Experience the superb integration of acoustic & digital technologies Yamaha combines the traditions of an acoustic piano with the innovations of digital technology. Featuring the same acoustic piano action used in Professional Upright Pianos in a refined compact design. The piano feels like a piano because your playing a real piano action! The CFX digital…Details
Come in and hear and see it for yourself !
Watch this – You will be amazed!
New Yamaha Clavinova CVP-600 Series Overview
Upright vs. Grand Pianos Both the upright and grand pianos come in various finishes and decors. Whether you choose the finish and decor to match or contrast your furnishings at home, it will look just as beautiful. What are the differences between the upright and the grand? Other than shape, size and cost differences, the…Details
Don’t miss your chance to take advantage of our fabulous winter offers! For more information regarding our Winter Sales Event, contact Vincitore’s – Hudson Valley Piano Center 845-452-4990
What makes for long term success at the piano?
I sat down a couple days ago and worked out that I’ve taught many thousands of piano lessons. Thats a lot of teaching, and a lot of students!! After a while, you can’t help but see patterns and trends; who is successful and who gets frustrated and gives up.
My students range in age and ability quite a bit, from 4-year-old beginners to very advanced high schoolers and advanced musicians. If I were to pick *one* factor that predicts success at the piano, regardless of age and level, it would be this:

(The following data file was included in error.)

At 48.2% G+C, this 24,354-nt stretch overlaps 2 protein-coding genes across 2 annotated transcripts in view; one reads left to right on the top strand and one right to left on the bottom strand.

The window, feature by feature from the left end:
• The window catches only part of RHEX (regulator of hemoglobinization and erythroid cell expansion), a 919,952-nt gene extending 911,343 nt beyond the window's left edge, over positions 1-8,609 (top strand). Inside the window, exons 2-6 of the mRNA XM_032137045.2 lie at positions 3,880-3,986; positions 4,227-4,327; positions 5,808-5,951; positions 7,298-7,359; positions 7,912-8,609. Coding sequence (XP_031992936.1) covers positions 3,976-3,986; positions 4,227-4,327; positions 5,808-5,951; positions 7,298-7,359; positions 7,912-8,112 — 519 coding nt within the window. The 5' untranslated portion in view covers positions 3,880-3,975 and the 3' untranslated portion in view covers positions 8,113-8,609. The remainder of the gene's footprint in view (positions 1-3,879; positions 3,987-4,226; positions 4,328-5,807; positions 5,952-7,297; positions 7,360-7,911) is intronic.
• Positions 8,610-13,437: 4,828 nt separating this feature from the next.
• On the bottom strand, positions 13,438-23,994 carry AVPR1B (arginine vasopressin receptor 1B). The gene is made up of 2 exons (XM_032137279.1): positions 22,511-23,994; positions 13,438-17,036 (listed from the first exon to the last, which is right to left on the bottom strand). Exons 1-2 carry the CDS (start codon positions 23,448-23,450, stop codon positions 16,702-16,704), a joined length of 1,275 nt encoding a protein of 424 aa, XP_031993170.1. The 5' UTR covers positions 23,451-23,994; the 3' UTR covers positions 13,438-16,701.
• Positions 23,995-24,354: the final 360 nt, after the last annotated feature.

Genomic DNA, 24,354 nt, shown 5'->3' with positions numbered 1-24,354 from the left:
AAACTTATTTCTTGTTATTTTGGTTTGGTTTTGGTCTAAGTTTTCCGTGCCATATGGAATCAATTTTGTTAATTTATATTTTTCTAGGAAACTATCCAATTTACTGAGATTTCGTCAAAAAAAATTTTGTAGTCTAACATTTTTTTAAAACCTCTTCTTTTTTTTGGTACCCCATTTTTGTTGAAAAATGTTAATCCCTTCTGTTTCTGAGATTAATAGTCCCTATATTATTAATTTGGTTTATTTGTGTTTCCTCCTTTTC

A Regular practice time that is adhered to every day; e.g. “30 minutes at 3:30 every day”.
If you’re a parent, you can add a second crucial element:Details
New vs. Old Pianos
There have been great, mediocre and terrible pianos manufactured in the last 100 years. Age is not a reliable indicator of quality. The best pianos ever built are built today. Virtually all concert halls, recording studios and broadcast facilities either have late model pianos or are working to acquire new ones. All of the technologies involved in building a piano, especially wood curing and processing and metallurgy, have improved over the past 100 years. There are some fine older instruments, but they are not better than the best pianos built today.
Pianos are 80 percent wood, and therefore are subject to the effects of moisture over time. In the dry climates they shrink, in the humid climates they mold and rust, and in the snow belt they shrink in the winter and swell in the summer, causing cracking and warping. The action, or mechanical part of the piano, is subject to wear and deterioration.
However, there are many cases where a good used piano is better than a lesser grade new piano. The critical elements are:
– the Soundboard
– the Pin plank
– the Plate
– the Action
– the Hammers